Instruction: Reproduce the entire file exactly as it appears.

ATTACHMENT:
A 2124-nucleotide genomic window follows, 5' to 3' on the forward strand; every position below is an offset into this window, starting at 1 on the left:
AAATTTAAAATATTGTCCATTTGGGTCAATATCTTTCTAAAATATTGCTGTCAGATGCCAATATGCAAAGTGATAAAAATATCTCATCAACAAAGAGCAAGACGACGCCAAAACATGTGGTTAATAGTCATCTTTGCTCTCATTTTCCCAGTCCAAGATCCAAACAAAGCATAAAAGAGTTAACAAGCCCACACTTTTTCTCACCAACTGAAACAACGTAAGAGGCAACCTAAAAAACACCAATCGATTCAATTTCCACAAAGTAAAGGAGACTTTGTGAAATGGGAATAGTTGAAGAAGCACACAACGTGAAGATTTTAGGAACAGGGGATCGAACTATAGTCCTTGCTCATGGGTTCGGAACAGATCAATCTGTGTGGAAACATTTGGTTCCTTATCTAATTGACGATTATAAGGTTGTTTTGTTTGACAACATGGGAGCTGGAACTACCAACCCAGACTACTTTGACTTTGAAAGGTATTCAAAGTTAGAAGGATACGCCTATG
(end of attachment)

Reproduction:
A 2124-nucleotide genomic window follows, 5' to 3' on the forward strand; every position below is an offset into this window, starting at 1 on the left:
AAATTTAAAATATTGTCCATTTGGGTCAATATCTTTCTAAAATATTGCTGTCAGATGCCAATATGCAAAGTGATAAAAATATCTCATCAACAAAGAGCAAGACGACGCCAAAACATGTGGTTAATAGTCATCTTTGCTCTCATTTTCCCAGTCCAAGATCCAAACAAAGCATAAAAGAGTTAACAAGCCCACACTTTTTCTCACCAACTGAAACAACGTAAGAGGCAACCTAAAAAACACCAATCGATTCAATTTCCACAAAGTAAAGGAGACTTTGTGAAATGGGAATAGTTGAAGAAGCACACAACGTGAAGATTTTAGGAACAGGGGATCGAACTATAGTCCTTGCTCATGGGTTCGGAACAGATCAATCTGTGTGGAAACATTTGGTTCCTTATCTAATTGACGATTATAAGGTTGTTTTGTTTGACAACATGGGAGCTGGAACTACCAACCCAGACTACTTTGACTTTGAAAGGTATTCAAAGTTAGAAGGATACGCCTATG